3. Make your own flour tortillas and fry or bake them crisp for chips to accompany Thursday’s soup.
4. Make extra rice on Wednesday for Friday’s fried rice meal.


Pantry, Garden and Freezer Items:
sweet potatoes
garlic
ginger
onions
cheese
rice
pasta
beans
lentils
crushed tomatoes
diced tomatoes
salsa
chicken or vegetable broth
cornstarch
flour
pesto (frozen)
corn (frozen)
coconut oil
olive oil
sesame oil
soy sauce
curry powder
cumin
oregano
bay leaves
hot sauce
salt


Last week from Food for My Family:

Honey-Sesame Dressing and Asian Chicken Salad
Is Your Child Eating Their School Lunch?
Healthy Alternatives to Childhood Favorites
10 Cute and Creative School Snacks
10 Cocktails and What They Say About You
Tailgating with Barbecued Bloody Marys
Passing on Family Traditions Through Food
Kitchen Organization Means More Time for You

For more menu plans visit OrgJunkie

Comments

  1. Wow what useful information and to think you all worked together to coordinate all of this. I give you guys 5 stars for this post!

  2. I love menus that stretch into other days in the week. Great tips and yummy menu, Shaina!

  3. So much great information, I’m always looking for ways to make the most out of what I’ve got in my pantry.

  4. My pantry is calling your name. Its full of baking supplies. And one package of old spaghetti. Pathetic.

  5. What a nice resource – we just went through emergency preparation when Hurricane Irene came through our area. Love all the tips!

  6. Such great information all in one place! I will certainly be keeping all of these things in mind, especially over the next few months as I begin to stock my pantry/freezer for the coming winter months.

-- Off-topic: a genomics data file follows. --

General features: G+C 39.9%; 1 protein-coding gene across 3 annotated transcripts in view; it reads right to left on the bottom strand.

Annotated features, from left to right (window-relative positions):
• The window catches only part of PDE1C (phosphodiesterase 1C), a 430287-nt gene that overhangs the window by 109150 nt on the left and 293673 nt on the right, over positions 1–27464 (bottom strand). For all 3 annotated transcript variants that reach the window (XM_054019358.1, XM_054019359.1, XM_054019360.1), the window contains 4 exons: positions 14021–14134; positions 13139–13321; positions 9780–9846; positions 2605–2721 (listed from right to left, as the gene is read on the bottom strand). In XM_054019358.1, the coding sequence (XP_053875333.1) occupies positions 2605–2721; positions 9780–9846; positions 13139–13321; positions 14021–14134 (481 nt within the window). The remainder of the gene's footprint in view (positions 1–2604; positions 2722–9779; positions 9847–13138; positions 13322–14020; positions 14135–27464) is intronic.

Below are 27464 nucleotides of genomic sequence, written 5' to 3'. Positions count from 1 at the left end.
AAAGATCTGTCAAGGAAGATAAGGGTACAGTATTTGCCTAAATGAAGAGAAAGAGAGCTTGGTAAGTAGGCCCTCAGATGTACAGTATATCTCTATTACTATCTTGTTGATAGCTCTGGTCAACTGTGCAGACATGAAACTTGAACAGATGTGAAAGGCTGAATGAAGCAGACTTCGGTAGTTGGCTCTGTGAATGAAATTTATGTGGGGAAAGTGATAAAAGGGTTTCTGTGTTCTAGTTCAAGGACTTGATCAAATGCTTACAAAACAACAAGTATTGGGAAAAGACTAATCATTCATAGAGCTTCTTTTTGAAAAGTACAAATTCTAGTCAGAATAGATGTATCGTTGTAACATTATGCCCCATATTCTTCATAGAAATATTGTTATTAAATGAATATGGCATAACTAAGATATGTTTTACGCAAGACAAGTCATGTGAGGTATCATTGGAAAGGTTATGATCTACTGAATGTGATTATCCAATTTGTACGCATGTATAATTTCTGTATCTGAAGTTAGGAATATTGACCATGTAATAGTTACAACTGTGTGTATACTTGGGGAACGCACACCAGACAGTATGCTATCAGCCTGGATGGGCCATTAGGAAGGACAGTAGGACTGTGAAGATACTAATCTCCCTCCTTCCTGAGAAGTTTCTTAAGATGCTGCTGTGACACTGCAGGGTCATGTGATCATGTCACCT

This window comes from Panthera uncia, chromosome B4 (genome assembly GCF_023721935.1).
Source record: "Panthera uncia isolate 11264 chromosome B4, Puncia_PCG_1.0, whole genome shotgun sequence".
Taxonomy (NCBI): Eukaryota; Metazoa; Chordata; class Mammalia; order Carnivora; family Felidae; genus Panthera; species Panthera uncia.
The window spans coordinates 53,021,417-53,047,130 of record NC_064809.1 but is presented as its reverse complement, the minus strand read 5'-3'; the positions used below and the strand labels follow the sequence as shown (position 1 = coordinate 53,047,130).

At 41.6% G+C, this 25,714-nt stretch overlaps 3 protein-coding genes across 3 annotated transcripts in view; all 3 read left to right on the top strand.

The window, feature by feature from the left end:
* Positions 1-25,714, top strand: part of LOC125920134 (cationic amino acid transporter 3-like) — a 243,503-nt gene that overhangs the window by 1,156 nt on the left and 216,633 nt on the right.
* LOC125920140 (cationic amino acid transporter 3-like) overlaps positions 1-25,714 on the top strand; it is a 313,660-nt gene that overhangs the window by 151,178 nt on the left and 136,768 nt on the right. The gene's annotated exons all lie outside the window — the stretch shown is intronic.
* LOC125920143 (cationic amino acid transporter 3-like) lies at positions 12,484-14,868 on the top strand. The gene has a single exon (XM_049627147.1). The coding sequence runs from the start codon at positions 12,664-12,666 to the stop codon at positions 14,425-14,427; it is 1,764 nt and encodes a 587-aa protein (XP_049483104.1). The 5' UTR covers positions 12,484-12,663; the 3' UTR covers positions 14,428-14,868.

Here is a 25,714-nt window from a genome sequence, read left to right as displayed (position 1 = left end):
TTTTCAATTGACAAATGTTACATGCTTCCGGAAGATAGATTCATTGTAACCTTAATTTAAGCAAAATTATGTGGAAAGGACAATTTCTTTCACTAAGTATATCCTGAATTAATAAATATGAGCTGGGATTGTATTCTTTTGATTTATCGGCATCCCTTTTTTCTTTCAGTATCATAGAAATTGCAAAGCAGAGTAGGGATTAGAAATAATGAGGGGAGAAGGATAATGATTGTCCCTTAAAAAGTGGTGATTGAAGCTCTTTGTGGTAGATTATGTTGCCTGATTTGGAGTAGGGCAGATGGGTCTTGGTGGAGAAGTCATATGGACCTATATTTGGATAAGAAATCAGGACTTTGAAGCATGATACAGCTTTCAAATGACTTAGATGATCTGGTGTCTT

7. Lots of great information Shaina! I’m ready to start getting my pantry ready for winter!

  8. Great way to jump start my organization of my pantry. Thanks :)

  9. I always feel like I’ve won the lottery when I can make up a weeks worth of menus and not have to make a trip to the store! Dry staples to the rescue!

  10. Holy crap, lady! I think you covered EVERYTHING – but that’s why you’re such an awesome, organized mom. Can I be you when I grow up?

  11. I can’t wait to hear more about this book, my dear! Yay! And I want to try your Monday, Wednesday and Thursday meals, mmm.

  12. well, the basic needs can sure be met without electricity, or even running water. katie puffed great stuff for those who do not have a regular reach to the basics on some odd days.

  13. What a loverly menu! And that lentil soup looks stunning!

  14. Great tips and suggestions. Love the pantry idea and being prepared. Thanks for this!

  15. Great suggestions! We almost always keep several types of cooked beans and rice in our freezer, as well as several soups, stews, chicken tenders, and casseroles. Somedays, it is the only reason we can resist takeout. We even keep a running tally on our freezer door of what we have on hand. I hate finding a lost casserole or bag of homemade waffles, six months later, subject to freezer burn.

  16. Loved this pot. You make staying prepared so easy. I am definitely going to take some of your tips and try to keep my pantry ready!